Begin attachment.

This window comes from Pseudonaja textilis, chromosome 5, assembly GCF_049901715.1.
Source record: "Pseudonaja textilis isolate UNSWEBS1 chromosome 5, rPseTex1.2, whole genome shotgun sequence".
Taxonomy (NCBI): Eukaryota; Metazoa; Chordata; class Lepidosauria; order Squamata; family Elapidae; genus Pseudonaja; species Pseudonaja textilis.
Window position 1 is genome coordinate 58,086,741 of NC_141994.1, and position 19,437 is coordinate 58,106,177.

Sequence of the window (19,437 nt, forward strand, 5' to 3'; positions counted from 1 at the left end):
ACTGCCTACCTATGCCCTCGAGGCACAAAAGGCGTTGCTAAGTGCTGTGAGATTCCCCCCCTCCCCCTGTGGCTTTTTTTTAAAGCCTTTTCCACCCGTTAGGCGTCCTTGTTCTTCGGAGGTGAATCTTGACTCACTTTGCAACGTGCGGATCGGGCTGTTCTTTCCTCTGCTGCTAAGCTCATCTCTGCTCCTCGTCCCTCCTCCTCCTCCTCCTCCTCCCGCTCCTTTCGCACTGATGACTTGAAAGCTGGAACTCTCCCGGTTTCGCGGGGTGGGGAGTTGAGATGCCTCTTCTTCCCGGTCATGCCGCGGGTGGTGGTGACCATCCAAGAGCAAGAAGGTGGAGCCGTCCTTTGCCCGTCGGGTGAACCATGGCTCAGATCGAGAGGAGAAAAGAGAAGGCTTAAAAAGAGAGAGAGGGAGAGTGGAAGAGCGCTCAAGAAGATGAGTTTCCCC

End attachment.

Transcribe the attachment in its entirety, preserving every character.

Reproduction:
This window comes from Pseudonaja textilis, chromosome 5, assembly GCF_049901715.1.
Source record: "Pseudonaja textilis isolate UNSWEBS1 chromosome 5, rPseTex1.2, whole genome shotgun sequence".
Taxonomy (NCBI): Eukaryota; Metazoa; Chordata; class Lepidosauria; order Squamata; family Elapidae; genus Pseudonaja; species Pseudonaja textilis.
Window position 1 is genome coordinate 58,086,741 of NC_141994.1, and position 19,437 is coordinate 58,106,177.

Sequence of the window (19,437 nt, forward strand, 5' to 3'; positions counted from 1 at the left end):
ACTGCCTACCTATGCCCTCGAGGCACAAAAGGCGTTGCTAAGTGCTGTGAGATTCCCCCCCTCCCCCTGTGGCTTTTTTTTAAAGCCTTTTCCACCCGTTAGGCGTCCTTGTTCTTCGGAGGTGAATCTTGACTCACTTTGCAACGTGCGGATCGGGCTGTTCTTTCCTCTGCTGCTAAGCTCATCTCTGCTCCTCGTCCCTCCTCCTCCTCCTCCTCCTCCCGCTCCTTTCGCACTGATGACTTGAAAGCTGGAACTCTCCCGGTTTCGCGGGGTGGGGAGTTGAGATGCCTCTTCTTCCCGGTCATGCCGCGGGTGGTGGTGACCATCCAAGAGCAAGAAGGTGGAGCCGTCCTTTGCCCGTCGGGTGAACCATGGCTCAGATCGAGAGGAGAAAAGAGAAGGCTTAAAAAGAGAGAGAGGGAGAGTGGAAGAGCGCTCAAGAAGATGAGTTTCCCC